Photographs of a selection of sites visited by IPG members, mostly during the groups field visits. Each of these sites preserve the remains of Neolithic or Early Bronze Age quarry activity.

Click here to return to the title page once you have explored each site.

Charnwood Forest in Leicestershire, England

No precise source has been identified for axes of this group (Group XX), but the general area has been located. Unfortunately, very few of the potential outcrops are publicly accessible. <br /><br /> Reference: Shotton, F.W. 1959. \"New petrological groups based on axes from the West Midlands.\" Proceedings of the Prehistoric Society 25, 135-53.

Co Antrim coast, Ireland

Flint and chalk outcrops along the coast of County Antrim, Northern Ireland.<br /><br /> Reference: Collins, A. E. P. 1978. \"Excavations on Ballygalley Hill, County Antrim\". Ulster Journal of Archaeology, 41, 15-32.

Cwm Mawr in Powys, Wales

Source of Group XII battle axes and axe-hammers.<br /><br /> Reference: Jones, N. W. 2011. \"A potential axe factory near Hyssington, Powys: Survey and excavation 2007–08\". In Davis, V. and Edmonds, M. \"Stone Axe Studies, volume III\".

Cwmystwyth in Ceredigion, Wales

Site of an extensively excavated Early Bronze Age copper mine. <br /><br /> Reference: Timberlake, S. 2003. \"Excavations on Copa Hill, Cwmystwyth (1986-1999): an Early Bronze Age copper mine within the uplands of central Wales.\" Oxford, Archaeopress.

Graig Lwyd in Conwy, Wales

Source of Group VII axes. Much of the original mountain has been quarried away, but some areas of axe working still remain.<br /><br /> Reference: Williams, J. L. and Davidson, A. 1998. \"Survey and excavation at the Graiglwyd Neolithic axe factory, Penmaenmawr.\" Archaeology in Wales 38: 3-21.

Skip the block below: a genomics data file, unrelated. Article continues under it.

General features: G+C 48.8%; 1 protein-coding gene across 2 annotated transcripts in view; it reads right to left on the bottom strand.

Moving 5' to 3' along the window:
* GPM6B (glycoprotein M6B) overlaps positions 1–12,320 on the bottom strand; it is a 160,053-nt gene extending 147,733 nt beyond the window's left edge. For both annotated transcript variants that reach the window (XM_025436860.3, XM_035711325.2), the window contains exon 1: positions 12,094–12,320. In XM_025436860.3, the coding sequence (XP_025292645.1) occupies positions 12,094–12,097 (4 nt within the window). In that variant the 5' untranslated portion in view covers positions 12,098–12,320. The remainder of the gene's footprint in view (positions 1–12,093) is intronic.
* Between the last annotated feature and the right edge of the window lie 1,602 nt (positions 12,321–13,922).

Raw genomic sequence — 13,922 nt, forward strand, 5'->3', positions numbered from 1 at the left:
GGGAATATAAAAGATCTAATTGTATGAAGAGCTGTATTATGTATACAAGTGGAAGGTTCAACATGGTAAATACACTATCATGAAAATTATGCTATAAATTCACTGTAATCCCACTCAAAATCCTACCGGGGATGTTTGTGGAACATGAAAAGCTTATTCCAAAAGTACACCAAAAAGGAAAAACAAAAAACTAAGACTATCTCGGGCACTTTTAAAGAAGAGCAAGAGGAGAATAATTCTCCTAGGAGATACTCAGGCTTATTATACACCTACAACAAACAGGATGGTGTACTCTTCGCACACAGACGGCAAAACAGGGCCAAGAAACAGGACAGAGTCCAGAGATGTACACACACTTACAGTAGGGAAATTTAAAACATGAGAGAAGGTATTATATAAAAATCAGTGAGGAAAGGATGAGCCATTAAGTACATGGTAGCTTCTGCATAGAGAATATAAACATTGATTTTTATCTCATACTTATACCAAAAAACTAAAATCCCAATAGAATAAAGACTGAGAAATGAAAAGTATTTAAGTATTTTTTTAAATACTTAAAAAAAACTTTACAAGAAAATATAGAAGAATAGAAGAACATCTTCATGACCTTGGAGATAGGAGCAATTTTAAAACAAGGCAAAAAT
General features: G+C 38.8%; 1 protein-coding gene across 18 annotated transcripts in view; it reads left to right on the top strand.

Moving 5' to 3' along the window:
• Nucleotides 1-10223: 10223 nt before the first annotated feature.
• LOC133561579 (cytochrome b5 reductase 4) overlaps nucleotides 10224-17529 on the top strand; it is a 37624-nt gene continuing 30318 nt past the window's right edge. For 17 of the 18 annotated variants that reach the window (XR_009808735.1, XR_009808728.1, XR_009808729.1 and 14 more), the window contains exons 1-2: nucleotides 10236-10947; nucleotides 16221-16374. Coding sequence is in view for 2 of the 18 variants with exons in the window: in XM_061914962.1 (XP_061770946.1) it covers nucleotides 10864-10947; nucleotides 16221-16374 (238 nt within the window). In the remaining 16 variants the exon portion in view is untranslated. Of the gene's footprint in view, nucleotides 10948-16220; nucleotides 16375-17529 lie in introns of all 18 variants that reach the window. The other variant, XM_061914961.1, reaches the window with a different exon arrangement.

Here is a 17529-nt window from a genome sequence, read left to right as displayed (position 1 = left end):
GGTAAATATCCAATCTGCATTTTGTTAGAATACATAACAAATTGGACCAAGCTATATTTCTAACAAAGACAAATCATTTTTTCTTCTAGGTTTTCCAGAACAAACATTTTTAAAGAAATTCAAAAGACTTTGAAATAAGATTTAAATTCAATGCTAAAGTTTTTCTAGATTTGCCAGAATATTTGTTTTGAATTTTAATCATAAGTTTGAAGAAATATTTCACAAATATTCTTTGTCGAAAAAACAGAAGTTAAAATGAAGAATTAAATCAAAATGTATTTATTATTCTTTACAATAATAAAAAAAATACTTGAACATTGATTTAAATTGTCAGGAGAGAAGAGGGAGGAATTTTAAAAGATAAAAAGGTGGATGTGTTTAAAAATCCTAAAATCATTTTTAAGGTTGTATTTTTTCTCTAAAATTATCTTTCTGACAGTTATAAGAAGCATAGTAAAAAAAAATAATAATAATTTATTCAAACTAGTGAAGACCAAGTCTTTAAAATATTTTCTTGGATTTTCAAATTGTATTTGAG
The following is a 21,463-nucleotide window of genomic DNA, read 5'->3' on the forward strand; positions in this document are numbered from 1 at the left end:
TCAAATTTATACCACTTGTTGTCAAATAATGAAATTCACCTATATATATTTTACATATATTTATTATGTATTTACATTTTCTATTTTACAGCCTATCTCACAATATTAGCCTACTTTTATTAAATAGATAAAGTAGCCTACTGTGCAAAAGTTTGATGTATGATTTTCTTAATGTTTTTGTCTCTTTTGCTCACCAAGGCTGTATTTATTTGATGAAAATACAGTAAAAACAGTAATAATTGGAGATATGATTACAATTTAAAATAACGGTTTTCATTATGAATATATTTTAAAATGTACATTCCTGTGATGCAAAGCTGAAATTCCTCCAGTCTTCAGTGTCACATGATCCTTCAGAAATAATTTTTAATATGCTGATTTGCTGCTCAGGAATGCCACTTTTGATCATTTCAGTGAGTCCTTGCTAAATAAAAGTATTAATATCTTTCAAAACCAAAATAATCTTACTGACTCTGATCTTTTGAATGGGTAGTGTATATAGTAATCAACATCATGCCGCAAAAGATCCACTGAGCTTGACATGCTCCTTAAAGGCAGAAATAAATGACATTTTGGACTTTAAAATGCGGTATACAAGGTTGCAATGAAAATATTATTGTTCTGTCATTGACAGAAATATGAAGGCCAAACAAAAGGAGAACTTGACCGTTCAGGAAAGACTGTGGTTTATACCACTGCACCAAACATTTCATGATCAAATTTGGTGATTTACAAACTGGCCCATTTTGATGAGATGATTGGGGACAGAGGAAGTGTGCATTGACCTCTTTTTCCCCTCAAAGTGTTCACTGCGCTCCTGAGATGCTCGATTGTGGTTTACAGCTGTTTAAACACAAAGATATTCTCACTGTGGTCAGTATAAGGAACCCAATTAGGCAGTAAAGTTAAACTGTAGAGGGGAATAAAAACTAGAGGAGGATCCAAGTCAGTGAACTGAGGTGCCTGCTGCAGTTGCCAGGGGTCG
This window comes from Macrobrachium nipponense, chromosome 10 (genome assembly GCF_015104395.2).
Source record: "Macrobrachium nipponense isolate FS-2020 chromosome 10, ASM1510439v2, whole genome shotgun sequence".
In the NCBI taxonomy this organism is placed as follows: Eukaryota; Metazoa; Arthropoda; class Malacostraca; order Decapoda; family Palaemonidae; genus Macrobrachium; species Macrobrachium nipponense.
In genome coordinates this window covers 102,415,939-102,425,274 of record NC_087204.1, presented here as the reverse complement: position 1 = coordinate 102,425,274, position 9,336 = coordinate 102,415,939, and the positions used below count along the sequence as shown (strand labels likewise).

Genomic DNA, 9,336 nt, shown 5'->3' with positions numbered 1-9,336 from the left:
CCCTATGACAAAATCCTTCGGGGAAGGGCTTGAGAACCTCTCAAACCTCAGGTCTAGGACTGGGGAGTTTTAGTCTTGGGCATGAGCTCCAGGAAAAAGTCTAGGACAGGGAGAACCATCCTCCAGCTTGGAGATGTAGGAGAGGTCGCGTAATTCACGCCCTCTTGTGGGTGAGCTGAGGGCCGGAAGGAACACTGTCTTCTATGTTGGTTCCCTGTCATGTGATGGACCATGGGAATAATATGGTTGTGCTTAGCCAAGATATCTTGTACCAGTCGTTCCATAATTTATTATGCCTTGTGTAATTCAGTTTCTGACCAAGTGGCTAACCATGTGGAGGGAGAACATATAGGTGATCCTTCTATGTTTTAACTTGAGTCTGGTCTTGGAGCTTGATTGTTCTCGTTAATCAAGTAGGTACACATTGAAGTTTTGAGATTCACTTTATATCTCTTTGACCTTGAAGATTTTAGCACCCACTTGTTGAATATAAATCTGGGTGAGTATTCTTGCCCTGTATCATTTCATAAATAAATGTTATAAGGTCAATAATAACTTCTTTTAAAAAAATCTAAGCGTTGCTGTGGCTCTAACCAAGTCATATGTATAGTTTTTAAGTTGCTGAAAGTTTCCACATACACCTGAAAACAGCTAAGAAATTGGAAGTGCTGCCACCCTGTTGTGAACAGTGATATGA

Great Orme in Conwy, Wales

Site of the largest surviving Bronze Age copper mine in Europe.<br /><br /> Dutton, A. and P. J. Fasham (1994). \"Prehistoric copper mining on the Great Orme, Llandudno, Gwynedd.\" Proceedings of the Prehistoric Society 60: 245-86.

Grimes Graves in Norfolk, England

Extensive area of Neolithic flint mines, now managed by English Heritage.<br /><br /> Reference: Mercer, R. J. 1981. \"Grimes Graves, Norfolk. Excavations 1971-1972: volume 1\". London, Her Majesty\'s Stationery Office.

Lambay Island, near Dublin, Ireland

Source of porphyritic axes.<br /><br /> Reference: Cooney, G. 2005. \"Stereo porphyry: quarrying and deposition on Lambay Island, Ireland\". In Topping, P. and Lynott, M. \"The cultural landscape of prehistoric mines\". Oxford, Oxbow Books: 14-29.

Langdale in Cumbria, England

The largest surviving axe production area in the British Isles and source of Group VI axes.<br /><br /> Reference: Claris, P and Quartermaine, J. 1989. \"The Neolithic quarries and axe-factory sites of Great Langdale and Scafell Pike: a new field survey\". Proceedings of the Prehistoric Society 55, 1-26.

Mynydd Parys on Anglesey, Wales

Early Bronze Age copper mine with early shafts still preserved below 19th century spoil heaps.<br /><br /> Reference: Jenkins, D. G. 2003. \"Mynydd Parys copper mines, Amlwch (SH 441 904).\" Archaeology in Wales 43: 106.

Mynydd Rhiw in Gwynedd, Wales

Hillside marked by extensive Neolithic quarrying.<br /><br /> Reference: Burrow, S. 2011. \"The Mynydd Rhiw quarry site: recent work and its implications\". In Davis, V. and Edmonds, M. \"Stone Axe Studies III\". Oxford, Oxbow Books.

Penzance in Cornwall, England

General area from which Group I axes were derived - now presumed to be submerged.<br /><br /> Reference: Markham, M. 2009. \"The Devil\'s in the Detail: A review of Group I and III Petrographic Thin-Sections\". Internet Archaeology 26. (

Preseli Hills in Pembrokeshire, Wales

Carn Meini, the most famous of the outcrops in the Preseli Hills and one of the sources of the Stonehenge bluestones.<br /><br /> Reference: Thorpe, R. S., Williams-Thorpe, O., Jenkins, D. G., Watson, J. S. 1991. \"The geological sources and transport of the bluestones of Stonehenge, Wiltshire, UK.\" Proceedings of the Prehistoric Society 57:2: 103-57.

Rathlin Island off County Antrim, Ireland

One of the sources of Group IX axes.

Tievebulliagh in Co Antrim, Northern Ireland

One of the sources of Group IX axes.<br /><br /> Reference: Mallory, J. P. 1990. \"Trial excavations at Tievebulliagh, Co. Antrim\". Ulster Journal of Archaeology 53, 15-28.